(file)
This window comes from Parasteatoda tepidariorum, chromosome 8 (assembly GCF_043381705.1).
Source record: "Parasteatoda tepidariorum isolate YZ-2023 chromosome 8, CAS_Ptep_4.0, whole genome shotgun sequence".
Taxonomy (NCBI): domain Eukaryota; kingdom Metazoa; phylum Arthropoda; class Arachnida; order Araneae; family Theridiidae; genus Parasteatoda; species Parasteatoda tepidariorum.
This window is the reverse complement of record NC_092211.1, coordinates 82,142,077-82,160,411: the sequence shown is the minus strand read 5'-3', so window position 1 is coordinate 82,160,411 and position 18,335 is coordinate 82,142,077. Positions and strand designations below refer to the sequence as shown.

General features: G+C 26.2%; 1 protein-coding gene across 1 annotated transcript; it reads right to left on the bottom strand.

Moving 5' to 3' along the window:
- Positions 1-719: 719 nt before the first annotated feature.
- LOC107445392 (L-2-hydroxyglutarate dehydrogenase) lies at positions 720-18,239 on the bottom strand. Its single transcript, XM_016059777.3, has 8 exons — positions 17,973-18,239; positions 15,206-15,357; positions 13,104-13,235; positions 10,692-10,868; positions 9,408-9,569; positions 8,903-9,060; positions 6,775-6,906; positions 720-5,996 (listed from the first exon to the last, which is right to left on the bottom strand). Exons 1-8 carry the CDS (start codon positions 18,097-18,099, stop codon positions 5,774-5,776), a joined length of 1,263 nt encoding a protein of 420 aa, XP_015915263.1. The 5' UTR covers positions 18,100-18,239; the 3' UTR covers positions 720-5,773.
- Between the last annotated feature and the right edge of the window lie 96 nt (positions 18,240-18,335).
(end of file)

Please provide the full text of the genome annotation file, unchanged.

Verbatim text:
This window comes from Parasteatoda tepidariorum, chromosome 8 (assembly GCF_043381705.1).
Source record: "Parasteatoda tepidariorum isolate YZ-2023 chromosome 8, CAS_Ptep_4.0, whole genome shotgun sequence".
Taxonomy (NCBI): domain Eukaryota; kingdom Metazoa; phylum Arthropoda; class Arachnida; order Araneae; family Theridiidae; genus Parasteatoda; species Parasteatoda tepidariorum.
This window is the reverse complement of record NC_092211.1, coordinates 82,142,077-82,160,411: the sequence shown is the minus strand read 5'-3', so window position 1 is coordinate 82,160,411 and position 18,335 is coordinate 82,142,077. Positions and strand designations below refer to the sequence as shown.

General features: G+C 26.2%; 1 protein-coding gene across 1 annotated transcript; it reads right to left on the bottom strand.

Moving 5' to 3' along the window:
- Positions 1-719: 719 nt before the first annotated feature.
- LOC107445392 (L-2-hydroxyglutarate dehydrogenase) lies at positions 720-18,239 on the bottom strand. Its single transcript, XM_016059777.3, has 8 exons — positions 17,973-18,239; positions 15,206-15,357; positions 13,104-13,235; positions 10,692-10,868; positions 9,408-9,569; positions 8,903-9,060; positions 6,775-6,906; positions 720-5,996 (listed from the first exon to the last, which is right to left on the bottom strand). Exons 1-8 carry the CDS (start codon positions 18,097-18,099, stop codon positions 5,774-5,776), a joined length of 1,263 nt encoding a protein of 420 aa, XP_015915263.1. The 5' UTR covers positions 18,100-18,239; the 3' UTR covers positions 720-5,773.
- Between the last annotated feature and the right edge of the window lie 96 nt (positions 18,240-18,335).